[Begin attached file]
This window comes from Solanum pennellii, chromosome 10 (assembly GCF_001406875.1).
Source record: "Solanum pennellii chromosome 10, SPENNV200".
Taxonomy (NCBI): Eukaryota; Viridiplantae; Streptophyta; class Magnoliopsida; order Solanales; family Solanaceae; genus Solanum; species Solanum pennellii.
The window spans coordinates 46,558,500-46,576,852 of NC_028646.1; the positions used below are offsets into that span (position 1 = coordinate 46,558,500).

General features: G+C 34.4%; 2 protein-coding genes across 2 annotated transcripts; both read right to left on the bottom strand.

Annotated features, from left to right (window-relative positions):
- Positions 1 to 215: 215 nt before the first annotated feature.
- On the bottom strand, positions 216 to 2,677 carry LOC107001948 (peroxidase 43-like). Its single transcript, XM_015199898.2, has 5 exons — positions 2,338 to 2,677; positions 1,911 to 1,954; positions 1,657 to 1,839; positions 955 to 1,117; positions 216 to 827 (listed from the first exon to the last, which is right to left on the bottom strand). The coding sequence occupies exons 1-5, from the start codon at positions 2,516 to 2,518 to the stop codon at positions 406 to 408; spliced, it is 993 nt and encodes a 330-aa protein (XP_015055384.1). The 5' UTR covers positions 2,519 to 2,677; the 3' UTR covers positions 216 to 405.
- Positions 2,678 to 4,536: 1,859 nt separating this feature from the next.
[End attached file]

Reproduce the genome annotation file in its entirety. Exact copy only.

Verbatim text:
This window comes from Solanum pennellii, chromosome 10 (assembly GCF_001406875.1).
Source record: "Solanum pennellii chromosome 10, SPENNV200".
Taxonomy (NCBI): Eukaryota; Viridiplantae; Streptophyta; class Magnoliopsida; order Solanales; family Solanaceae; genus Solanum; species Solanum pennellii.
The window spans coordinates 46,558,500-46,576,852 of NC_028646.1; the positions used below are offsets into that span (position 1 = coordinate 46,558,500).

General features: G+C 34.4%; 2 protein-coding genes across 2 annotated transcripts; both read right to left on the bottom strand.

Annotated features, from left to right (window-relative positions):
- Positions 1 to 215: 215 nt before the first annotated feature.
- On the bottom strand, positions 216 to 2,677 carry LOC107001948 (peroxidase 43-like). Its single transcript, XM_015199898.2, has 5 exons — positions 2,338 to 2,677; positions 1,911 to 1,954; positions 1,657 to 1,839; positions 955 to 1,117; positions 216 to 827 (listed from the first exon to the last, which is right to left on the bottom strand). The coding sequence occupies exons 1-5, from the start codon at positions 2,516 to 2,518 to the stop codon at positions 406 to 408; spliced, it is 993 nt and encodes a 330-aa protein (XP_015055384.1). The 5' UTR covers positions 2,519 to 2,677; the 3' UTR covers positions 216 to 405.
- Positions 2,678 to 4,536: 1,859 nt separating this feature from the next.